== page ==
Snarky Behavior

I’m Offering Insurance

October 22, 2008 · 2 Comments

on my fellowship for next semester.  For it to roll-over, I need a B+ GPA for this year.  Since I’m taking 6 classes and TA’ing another, I’ve been really crunched on time, and my GPA isn’t looking so hot right now.  If I were to take a stab at my current post-midterm grades (equally weighted in terms of credits), they would look like this (you can think of “projected grades” as “credit ratings,” with anything above B+ or > 3.33 as “investment grade”):

Urban Economics:  B- (2.67)

Public Economics:  B+ (3.33)

International Capital Markets:  C+ (2.33)

Decision Models:  A (4.00)

Educational Leadership Consulting:  A (4.00)

Cost-Benefit Analysis:  B (3.00)

That’s a GPA of 19.33/6 or 3.22, which is less than the required 3.33.


So here’s how insurance markets work:  I have two possible outcomes, one in which I get my GPA for the semester above 3.33 (and keep my fellowship, valued at $6000), and another where I do not (costing me $6,000).  I would like to pay a premium such that I can hedge my risk and know with certainty that I will have some approximate value close to $6,000.

My expected value in these two uncertain states of the world depends on the likelihood of failing to get the B+ average.  I’m not TOO far off, and presumably I could spend some more time in the classes I’m doing poorly in to help myself out.  So let’s say I’m at about a 10% chance of failure (I’m keeping it low because I’m  confident in my ability to whine my way into safety if I’m within the margin).  My expected return is therefore:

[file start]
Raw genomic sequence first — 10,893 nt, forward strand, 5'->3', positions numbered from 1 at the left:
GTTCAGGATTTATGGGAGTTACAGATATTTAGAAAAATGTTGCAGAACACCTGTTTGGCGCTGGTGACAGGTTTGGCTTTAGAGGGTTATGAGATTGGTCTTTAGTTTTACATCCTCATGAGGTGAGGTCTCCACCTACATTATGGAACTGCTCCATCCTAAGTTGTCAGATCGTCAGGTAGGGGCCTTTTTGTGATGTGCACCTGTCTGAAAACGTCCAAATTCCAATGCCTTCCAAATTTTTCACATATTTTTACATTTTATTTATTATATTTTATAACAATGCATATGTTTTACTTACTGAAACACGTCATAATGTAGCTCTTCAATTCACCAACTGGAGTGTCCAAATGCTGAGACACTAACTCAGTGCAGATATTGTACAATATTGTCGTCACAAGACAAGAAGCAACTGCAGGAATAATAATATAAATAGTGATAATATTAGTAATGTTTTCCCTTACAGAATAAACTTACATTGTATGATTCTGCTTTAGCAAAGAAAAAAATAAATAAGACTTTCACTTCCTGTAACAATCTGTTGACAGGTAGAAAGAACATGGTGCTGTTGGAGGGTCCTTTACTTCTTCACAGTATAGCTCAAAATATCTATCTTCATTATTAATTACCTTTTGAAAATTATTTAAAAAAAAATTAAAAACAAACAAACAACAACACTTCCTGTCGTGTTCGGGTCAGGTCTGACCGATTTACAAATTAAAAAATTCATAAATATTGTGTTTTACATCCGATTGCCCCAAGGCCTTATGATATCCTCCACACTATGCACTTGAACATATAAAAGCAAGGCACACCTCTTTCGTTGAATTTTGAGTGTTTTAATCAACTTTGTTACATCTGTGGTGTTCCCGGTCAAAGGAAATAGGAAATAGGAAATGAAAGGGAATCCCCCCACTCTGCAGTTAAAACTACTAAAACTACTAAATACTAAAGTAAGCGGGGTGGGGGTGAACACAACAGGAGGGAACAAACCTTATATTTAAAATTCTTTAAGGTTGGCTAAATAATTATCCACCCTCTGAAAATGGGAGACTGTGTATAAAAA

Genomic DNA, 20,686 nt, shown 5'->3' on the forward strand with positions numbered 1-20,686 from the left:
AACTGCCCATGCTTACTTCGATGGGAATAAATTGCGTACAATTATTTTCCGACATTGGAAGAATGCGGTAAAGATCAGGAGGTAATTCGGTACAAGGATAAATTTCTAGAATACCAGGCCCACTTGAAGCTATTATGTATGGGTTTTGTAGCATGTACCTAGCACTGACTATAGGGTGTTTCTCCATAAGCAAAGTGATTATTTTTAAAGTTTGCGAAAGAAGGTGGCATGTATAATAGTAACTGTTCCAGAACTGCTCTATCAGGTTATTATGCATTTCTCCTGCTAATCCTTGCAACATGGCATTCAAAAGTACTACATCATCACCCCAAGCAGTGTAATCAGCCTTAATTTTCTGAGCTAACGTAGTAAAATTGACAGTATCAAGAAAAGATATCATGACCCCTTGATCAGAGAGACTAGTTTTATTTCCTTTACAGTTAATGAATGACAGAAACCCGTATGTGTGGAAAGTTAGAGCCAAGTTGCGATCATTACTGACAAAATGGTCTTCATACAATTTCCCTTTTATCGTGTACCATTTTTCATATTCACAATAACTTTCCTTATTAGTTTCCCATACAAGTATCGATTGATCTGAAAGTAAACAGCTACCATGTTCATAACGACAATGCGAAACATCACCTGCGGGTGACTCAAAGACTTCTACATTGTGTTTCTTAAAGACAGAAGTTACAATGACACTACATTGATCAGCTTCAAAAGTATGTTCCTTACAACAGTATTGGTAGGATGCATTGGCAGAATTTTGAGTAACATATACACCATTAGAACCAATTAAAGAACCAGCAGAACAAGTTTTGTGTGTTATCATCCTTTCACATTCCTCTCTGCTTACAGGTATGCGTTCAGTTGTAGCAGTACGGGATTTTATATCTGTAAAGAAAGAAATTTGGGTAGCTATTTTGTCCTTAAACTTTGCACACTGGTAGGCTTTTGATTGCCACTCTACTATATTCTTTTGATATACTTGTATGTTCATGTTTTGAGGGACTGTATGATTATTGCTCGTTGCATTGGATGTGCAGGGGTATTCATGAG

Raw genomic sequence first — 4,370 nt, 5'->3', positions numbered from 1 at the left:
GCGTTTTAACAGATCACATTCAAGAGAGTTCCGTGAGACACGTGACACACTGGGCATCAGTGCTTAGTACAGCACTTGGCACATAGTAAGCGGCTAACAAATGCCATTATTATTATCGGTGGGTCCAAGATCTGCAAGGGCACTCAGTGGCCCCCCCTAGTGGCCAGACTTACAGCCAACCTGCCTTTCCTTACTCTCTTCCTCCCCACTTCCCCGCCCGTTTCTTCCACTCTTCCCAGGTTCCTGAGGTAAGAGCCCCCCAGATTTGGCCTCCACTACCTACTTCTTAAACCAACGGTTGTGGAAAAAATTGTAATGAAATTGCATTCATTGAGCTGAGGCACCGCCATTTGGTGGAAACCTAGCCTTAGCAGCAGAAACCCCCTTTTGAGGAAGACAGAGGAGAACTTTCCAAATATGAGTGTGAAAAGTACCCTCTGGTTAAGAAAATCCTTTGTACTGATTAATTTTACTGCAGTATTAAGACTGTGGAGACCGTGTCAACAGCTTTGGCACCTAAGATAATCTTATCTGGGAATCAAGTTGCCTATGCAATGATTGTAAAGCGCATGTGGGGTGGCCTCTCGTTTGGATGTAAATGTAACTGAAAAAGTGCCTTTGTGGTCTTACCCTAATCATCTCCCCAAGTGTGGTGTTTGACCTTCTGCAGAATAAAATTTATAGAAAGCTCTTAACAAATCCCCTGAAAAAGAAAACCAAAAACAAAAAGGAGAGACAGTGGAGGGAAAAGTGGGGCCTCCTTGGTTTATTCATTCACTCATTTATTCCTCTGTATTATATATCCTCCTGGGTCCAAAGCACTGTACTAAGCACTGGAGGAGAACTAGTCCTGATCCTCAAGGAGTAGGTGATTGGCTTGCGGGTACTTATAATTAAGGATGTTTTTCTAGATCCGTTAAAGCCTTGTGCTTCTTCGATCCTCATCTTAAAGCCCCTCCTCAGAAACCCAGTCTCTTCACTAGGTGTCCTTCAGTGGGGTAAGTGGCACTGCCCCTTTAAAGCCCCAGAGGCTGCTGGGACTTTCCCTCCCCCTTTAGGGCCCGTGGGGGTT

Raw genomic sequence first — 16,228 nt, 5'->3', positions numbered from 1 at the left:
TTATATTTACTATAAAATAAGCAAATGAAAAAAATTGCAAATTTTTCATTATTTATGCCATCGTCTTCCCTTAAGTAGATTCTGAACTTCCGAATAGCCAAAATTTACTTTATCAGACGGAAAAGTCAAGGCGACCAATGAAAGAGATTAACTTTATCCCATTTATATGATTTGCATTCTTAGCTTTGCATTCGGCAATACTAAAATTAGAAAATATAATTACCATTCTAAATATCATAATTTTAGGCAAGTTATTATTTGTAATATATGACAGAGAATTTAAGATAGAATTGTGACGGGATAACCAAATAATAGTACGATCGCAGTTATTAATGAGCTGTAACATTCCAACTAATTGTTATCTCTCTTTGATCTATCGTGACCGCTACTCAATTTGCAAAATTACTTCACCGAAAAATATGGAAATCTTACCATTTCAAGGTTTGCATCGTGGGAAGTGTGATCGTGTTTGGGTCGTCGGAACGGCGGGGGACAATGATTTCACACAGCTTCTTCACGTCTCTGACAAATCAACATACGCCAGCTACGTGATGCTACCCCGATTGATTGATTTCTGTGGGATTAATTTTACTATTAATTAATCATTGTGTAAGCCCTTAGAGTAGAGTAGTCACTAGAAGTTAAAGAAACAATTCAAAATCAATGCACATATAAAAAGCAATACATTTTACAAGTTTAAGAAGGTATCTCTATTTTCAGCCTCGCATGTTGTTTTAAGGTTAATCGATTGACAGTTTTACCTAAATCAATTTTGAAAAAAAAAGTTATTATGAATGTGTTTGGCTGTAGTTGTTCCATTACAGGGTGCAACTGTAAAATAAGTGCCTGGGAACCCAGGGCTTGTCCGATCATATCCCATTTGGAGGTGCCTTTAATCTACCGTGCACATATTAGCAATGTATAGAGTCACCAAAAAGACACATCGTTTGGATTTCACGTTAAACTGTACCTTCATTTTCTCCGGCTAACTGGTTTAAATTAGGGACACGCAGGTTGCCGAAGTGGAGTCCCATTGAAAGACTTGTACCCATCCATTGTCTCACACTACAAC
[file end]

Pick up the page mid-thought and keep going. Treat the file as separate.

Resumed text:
.1x + (1-.1)y = EV, where x is “no fellowship” and y is “earned fellowship.”

.1*($0) + (.9)*($6,000) = $5,400.

If I’m risk neutral or risk adverse, I should be willing to pay a premium of $600 for actuarial fair insurance to pay me $6,000 in the event I don’t get my GPA up.


This might seem like a good deal to you if you’re assuming I’m an over-achiever and I can get my grades up if I put my mind to it.  Maybe an easy $600 with a low possibility of risk.  Alternatively, you could set up an office pool to share the risk… 10 people accepting 10% shares each ($60) with the responsibility to fork over $600 in the event I fail.

Maybe you could even traunch my grades!  Lower grades pay a higher rate of return than higher grades… if I failed to meet the overall B+ target, but improved in Capital Markets from a C+ to a B, you could shift the weighted burden to whomever was holding the traunch that held me back, and insulate the riskier traunches.

What about other derivative markets?  Credit default swaps?

Of course the moral hazard is:  if I know with certainty my expected value, I lose the incentive to work harder, and my risk profile shifts dramatically.  Instead of a 10% chance of underperforming, I’m maybe 50-50%.  In the presence of insurance, my behavior shifts dramatically.

So all that in mind, who wants to insure me?

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